We fundamentally disagree so I don't want to drag this thread out any longer, so just one last point: the "tactical" move I object to is not along the "capable mod" axis, it's along the "responsible mod" axis. If (when) a moderator screws up, they'll have to answer to the community. They should. Some always do, some never do. I want the ones that always do. A mod candidate who sidesteps meta scrutiny for selfish reasons (because there can only be selfish reasons) I expect to give the same cold shoulder when they need to be held accountable by the community. Oct 18, 2021 at 21:38
  • 6
    @AndrasDeak: It sounds like you've got the data points you wanted from this candidate's nomination. I literally do not know what else I can tell you here.
    – Makoto
    Oct 18, 2021 at 21:39
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    "Remember: An assignment that is due by 11:59PM Sunday evening can take submissions all the way up to 11:58:59PM." This is not really a good metaphor. A homework assignment typically does not affect the future of your classmates in the class or school system, and your classmates don't typically review your homework assignments before you turn them in.
    – TylerH
    Oct 18, 2021 at 21:48
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    @TylerH: My point is that everyone here is making a whole big deal over the technicality of when the assignment was submitted, not what was in it. My point is for people here to make a concerted effort to evaluate the candidate on their merits, not when they nominated themselves. Note that I'm being meticulously careful on this point, since I feel like a lot of people want to jump on a bandwagon and either laud or crucify a candidate for some specific reason, when the simplest thing may be to...just...not vote for them...if you think this is unbecoming of a moderator.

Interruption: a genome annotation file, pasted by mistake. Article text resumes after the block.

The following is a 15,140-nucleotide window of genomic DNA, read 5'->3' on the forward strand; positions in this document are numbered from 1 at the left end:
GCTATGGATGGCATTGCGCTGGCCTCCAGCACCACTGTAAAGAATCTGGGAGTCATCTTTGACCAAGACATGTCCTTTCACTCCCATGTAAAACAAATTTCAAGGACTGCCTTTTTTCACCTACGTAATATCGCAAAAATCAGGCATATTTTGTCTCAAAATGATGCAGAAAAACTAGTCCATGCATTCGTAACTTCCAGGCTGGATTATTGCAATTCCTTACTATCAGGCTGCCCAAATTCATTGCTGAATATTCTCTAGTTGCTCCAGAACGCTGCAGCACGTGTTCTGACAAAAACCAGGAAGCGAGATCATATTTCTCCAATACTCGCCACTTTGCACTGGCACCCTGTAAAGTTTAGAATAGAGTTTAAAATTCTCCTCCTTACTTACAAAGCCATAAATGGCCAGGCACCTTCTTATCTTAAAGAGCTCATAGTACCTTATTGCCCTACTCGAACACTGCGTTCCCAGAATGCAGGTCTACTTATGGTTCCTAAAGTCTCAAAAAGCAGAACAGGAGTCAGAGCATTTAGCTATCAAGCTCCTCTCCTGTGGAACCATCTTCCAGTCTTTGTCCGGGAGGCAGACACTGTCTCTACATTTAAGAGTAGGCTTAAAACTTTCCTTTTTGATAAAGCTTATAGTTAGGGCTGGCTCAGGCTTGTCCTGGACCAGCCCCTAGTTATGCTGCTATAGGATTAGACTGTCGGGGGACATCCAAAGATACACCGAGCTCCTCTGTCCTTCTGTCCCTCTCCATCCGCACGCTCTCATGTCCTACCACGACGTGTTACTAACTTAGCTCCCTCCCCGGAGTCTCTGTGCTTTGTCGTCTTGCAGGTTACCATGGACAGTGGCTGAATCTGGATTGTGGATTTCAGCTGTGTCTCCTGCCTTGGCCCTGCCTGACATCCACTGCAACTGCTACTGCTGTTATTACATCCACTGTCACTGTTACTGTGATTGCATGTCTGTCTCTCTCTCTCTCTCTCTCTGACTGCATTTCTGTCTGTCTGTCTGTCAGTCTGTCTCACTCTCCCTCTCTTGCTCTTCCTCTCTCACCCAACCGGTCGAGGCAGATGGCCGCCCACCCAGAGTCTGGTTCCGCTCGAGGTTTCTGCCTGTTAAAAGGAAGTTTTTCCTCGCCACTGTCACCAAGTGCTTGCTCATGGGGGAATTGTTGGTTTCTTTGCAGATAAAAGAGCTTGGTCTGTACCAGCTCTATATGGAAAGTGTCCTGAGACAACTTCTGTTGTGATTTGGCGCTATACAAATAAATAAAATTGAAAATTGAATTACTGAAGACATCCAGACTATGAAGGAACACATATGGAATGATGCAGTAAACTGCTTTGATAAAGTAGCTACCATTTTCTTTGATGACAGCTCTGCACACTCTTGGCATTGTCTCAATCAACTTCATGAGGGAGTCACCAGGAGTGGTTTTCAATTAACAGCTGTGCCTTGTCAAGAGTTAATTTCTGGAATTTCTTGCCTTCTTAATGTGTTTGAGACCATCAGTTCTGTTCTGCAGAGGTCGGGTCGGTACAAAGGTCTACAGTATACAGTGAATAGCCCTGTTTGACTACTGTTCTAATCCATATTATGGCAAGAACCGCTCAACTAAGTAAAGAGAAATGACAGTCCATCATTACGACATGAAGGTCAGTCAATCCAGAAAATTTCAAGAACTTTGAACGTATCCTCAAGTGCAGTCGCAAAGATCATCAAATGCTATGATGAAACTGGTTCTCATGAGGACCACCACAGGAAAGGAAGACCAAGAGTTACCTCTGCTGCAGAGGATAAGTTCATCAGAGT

– Makoto
    Oct 18, 2021 at 21:51
  • 3
    @user4581301 why exterminate, when you can assimilate? We have perfectly serviceable Collectives.
    – VLAZ
    Oct 18, 2021 at 22:11
  • 7
    To extend on the closing remarks: Personally, if an assignment is due by 11:59PM Sunday evening, I'll likely submit it at 11:58:59PM—even if, in practice, I actually completed the assignment a week prior. That gives me every opportunity to reevaluate my answer. (Acknowledging that self nominations can be edited.) (Of course, just last week, I attempted to submit an assignment at 11:58PM, only to encounter a technical roadblock that prevented the submission from going through. YMMV.) Oct 19, 2021 at 1:06
  • 7
    I would take this behavior as a useful signal for determining how to vote on the candidate, rather than a call to pitchforks.
    – cs95
    Oct 19, 2021 at 9:21
  • 3
    @Makoto Personally I suspect the issue is not just "when", but a combination of "when" and the fact that, due to "when", no commentary was allowed due to comments getting auto locked, preventing anyone from criticizing/requesting elaboration on a particular candidate's lackluster nomination.
    – TylerH
    Oct 19, 2021 at 15:47
  • 4
    Those concerned with impropriety may consider such a tactic underhanded, a behavior that's really not appropriate in a moderator... and something that most people who visit the election page will be blissfully unaware of. Note that users who are not eligible to self-nominate don't get a notification about the nomination stage... they only get a notification about the voting stages. Some folks are recommending we allow commentary during the voting stages, which I generally support, along with other adjustments to the process.
    – TylerH
    Oct 19, 2021 at 15:49